LHC points to several defects in blasphemy case

Judgment expresses dismay that TT Singh judge decided case against Christian couple in slipshod manner

Hasnaat Malik June 24, 2021
Lahore High Court. PHOTO: LHC.GOV.PK


The Lahore High Court (LHC) has issued its detailed judgment on the appeal of a Christian couple, who were acquitted of blasphemy charges through a summary order earlier this month after spending eight years in jail.

In the judgment, the court has expressed dismay that the additional sessions judge decided the case in a “slipshod manner”. It set aside the Christian couple’s conviction on the grounds of delay in registration of FIR, non-fulfilment of the requirements of confessional statement and not-establishment of motive, etc.

On April 4, 2014, an additional district and sessions judge in Toba Tek Singh had awarded death sentence and a fine of Rs100,000 each to Shagufta Kausar and Shafqat Masih under Section 295-C of the Pakistan Penal Code (PPC), read with Section 34, for sending blasphemous messages on the phone.

An LHC division bench, comprising Justice Shahbaz Ali Rizvi and Justice Tariq Saleem Sheikh, heard the appeal for three straight days and on June 3. The bench allowed the appeal, saying that the prosecution had failed to establish the case against the couple beyond doubt.

“In the instant case, on reappraisal of evidence, we have come to an ineluctable conclusion that the prosecution has failed to establish the charge against the appellants (Christian couple),” read the 25-page judgment, authored by Justice Sheikh.

“We are dismayed that the learned Additional Sessions Judge has decided the case in a slipshod manner. We allow this appeal and set aside the impugned judgment dated 4.4.2014. The appellants are acquitted of the charge,” read the judgment.

The court observed that the incident was reported to the police with inordinate delay. According to the prosecution, the complainant Muhammad Hussain received the blasphemous SMS on July 18, 2013 but he lodged the FIR two days later and there was no explanation regarding the delay, it added.

Regarding motive of offence, the judgment said that the prosecution claimed that it was a stratagem to get visa to Europe.

However, there was not a whit of evidence to substantiate that contention except Shafqat’s statement before investigating officer which had already been held as inadmissible.

The court said that there was nothing on record to suggest that couple applied for a Europe visa, which had been refused. Even otherwise, the ruling said, “it does not appeal to reason that a person would not only put his own life and liberty at risk” but his entire community for it.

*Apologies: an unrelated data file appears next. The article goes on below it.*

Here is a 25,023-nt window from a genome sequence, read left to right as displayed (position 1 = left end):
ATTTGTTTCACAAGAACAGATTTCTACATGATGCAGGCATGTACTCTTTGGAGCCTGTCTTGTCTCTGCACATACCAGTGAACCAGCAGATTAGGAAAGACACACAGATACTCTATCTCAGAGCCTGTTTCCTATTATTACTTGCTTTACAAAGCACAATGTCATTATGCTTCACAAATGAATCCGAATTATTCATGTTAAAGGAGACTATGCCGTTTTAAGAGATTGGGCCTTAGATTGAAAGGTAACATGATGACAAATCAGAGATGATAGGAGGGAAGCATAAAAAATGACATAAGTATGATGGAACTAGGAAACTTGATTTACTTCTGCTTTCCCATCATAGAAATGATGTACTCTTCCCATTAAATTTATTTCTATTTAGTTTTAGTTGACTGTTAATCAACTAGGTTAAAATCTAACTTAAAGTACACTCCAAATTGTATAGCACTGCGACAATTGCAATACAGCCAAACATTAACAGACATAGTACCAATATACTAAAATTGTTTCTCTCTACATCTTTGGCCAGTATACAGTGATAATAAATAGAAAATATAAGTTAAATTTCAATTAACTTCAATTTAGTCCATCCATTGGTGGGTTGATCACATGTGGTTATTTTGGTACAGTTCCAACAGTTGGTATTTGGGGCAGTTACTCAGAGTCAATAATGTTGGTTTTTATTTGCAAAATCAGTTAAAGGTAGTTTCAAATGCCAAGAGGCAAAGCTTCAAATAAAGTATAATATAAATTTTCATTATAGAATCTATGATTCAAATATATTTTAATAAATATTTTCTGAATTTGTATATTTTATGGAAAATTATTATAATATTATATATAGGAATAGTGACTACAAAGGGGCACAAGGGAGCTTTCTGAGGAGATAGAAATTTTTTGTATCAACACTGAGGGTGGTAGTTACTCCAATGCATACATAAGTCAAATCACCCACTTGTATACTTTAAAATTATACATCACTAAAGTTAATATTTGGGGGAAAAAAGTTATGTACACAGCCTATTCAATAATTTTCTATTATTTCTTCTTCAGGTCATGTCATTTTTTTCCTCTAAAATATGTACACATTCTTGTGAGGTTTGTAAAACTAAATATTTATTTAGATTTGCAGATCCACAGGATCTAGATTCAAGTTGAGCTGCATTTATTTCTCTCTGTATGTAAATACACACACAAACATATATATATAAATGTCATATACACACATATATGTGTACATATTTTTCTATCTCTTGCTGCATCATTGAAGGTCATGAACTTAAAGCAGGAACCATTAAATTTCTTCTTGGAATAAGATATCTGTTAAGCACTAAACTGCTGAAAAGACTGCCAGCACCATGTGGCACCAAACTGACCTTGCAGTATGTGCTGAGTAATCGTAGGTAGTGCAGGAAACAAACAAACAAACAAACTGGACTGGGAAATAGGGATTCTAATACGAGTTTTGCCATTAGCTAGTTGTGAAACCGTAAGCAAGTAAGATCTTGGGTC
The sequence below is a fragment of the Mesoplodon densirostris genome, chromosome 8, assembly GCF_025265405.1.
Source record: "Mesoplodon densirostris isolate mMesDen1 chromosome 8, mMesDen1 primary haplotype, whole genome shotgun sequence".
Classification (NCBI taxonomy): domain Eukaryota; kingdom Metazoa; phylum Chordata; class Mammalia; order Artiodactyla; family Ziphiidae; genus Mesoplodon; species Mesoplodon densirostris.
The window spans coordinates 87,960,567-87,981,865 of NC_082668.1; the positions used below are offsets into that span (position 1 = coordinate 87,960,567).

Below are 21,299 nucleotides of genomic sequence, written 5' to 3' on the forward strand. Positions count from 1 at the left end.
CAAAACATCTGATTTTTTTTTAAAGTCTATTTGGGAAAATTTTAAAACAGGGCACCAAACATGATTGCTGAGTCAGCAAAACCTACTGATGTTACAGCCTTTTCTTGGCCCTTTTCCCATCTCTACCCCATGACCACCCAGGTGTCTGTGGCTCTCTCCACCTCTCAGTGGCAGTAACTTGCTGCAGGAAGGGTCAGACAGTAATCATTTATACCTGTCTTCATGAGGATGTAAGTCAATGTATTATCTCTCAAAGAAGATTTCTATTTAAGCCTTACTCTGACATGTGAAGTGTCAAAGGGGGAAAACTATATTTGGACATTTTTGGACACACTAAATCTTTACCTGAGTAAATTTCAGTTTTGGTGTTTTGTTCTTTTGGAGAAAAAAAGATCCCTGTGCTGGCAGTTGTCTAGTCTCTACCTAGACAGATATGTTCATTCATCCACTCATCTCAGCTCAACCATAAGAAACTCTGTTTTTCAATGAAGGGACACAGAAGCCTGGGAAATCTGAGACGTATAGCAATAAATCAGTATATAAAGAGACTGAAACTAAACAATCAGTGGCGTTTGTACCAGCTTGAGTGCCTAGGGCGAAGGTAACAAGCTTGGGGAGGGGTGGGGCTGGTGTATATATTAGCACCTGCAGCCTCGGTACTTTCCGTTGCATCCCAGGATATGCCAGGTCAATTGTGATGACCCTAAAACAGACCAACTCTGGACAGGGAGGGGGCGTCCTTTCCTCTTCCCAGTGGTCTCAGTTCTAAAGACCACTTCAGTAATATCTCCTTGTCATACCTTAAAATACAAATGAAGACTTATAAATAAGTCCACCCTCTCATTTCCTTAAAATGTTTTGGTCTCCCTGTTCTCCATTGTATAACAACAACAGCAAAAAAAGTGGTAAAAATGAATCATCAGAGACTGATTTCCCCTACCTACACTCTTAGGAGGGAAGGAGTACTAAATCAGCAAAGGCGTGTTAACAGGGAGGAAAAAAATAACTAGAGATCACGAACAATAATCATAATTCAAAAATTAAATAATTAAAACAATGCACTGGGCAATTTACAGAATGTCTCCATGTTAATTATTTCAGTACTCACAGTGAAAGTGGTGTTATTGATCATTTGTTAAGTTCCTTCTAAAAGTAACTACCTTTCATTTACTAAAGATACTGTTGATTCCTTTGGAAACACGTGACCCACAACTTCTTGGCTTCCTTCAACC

“Remember when the alleged incident took place, the memories of 2009 happening were still fresh in which 77 houses were burnt and at least seven people were killed when a mob attacked the neighbourhood on a rumour that a copy of Holy Quran had been desecrated,” the judgment added.

Though it was well-settled law that the prosecution is not required to establish the motive in every case, the judgment said, but if one was alleged then it must be proved and the court might draw adverse influence if it failed.

The court also pointed out several legal defects in the recording of confession statement of accused Shafqat. It said that there was nothing on record to establish that the magistrate asked Shafqat whether he would consult an advocate before recording the confession statement.

“The presumption would be that he did not make such inquiry and violated fundamental right. In the circumstances, the confession statement is vitiated,” the order said. It also noted that confession statement was recorded in English but Shafqat was semi-illiterate and could not understand English.

The court also said that the magistrate gave 15 to 20 minutes to Shafqat to reconsider his decision to make the confession statement when the police produced him. However, the record established that he was in custody of the police during the proceedings and even handcuffs on him were not removed.

The judgment said that police officer himself admitted that when he reached the Gojra police station, there was a crowd of villagers and the police officials. Many people also gathered during the investigation and raid at the appellants’ house.

They were vulnerable and must have felt threatened in this situation, the court noted. The court should determine as whether confession statement was voluntary and if so whether it was true and trustworthy.

“If the first condition is not satisfied, it must be rejected. In such cases the question of applying the second test does not arise,” the judgment stressed. The court also said that in criminal cases, there was a great responsibility on the courts to determine as whether confession was voluntary and true.


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